GAds Conversion Tag

Testing

The next part is testing, testing, testing! You will need to put through some orders and then ensure that it shows up both in GA, FB, and Google Ads so it properly tracks. We usually go through a week of this making occasional tweaks in the different systems to make sure we are viewing things properly.

Once you have tested roll it into production and sit back and enjoy blissful tracking of ads as you see how people book, add rooms, etc.

Conclusion

In this three part post we configured Google Tag Manager for measuring events on Sabre Synxis. This is imperative for any Hotel that uses Synxis. The Hotel and travel industies, like most industries, are comprised off a highly digital component. On the sites we work on at least 50% of the bookings come from the hotel’s website. (The rest from phone booking, OTAs, etc). Understanding how your ads are driving bookings helps you know how much value you are getting for technology you pay for.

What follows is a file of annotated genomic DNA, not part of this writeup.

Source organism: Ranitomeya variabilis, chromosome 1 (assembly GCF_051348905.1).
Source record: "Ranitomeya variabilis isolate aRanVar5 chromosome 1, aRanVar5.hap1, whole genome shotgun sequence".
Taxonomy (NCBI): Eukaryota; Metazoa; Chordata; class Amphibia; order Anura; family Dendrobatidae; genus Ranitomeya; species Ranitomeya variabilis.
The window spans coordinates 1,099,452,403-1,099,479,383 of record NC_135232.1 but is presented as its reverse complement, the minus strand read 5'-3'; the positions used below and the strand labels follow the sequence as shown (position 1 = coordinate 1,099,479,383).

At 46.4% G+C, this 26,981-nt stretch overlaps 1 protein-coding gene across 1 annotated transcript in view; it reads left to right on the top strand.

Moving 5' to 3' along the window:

Setting this up, monitoring, and responding to events is also very much nore an alaytics game. Here at Castle Rock, our business is to take care of the analytics. We have been able to make our customers get higher than average ROAS even during times of uncertainty, like now, as we go through the COVID-19 Pandemic.

We would love to help you if you need any support setting up Ad Analytics for Synxis on your site.

If you have any comments, we’d love to hear from you!

GTM Tracking with Sabre Synxis - Part 2

Google AdwordsGoogle Tag ManagerGTMSabreSynxisHotel Marketing

Integrating Sabre Synxis with Google Tag Manager, Google Analytics, Google Ads, and Facebook Ad Pixels - Part 2

Measuring Digital Advertising with GTM, GA, Facebook, and Google Ads with Synxis - Part 2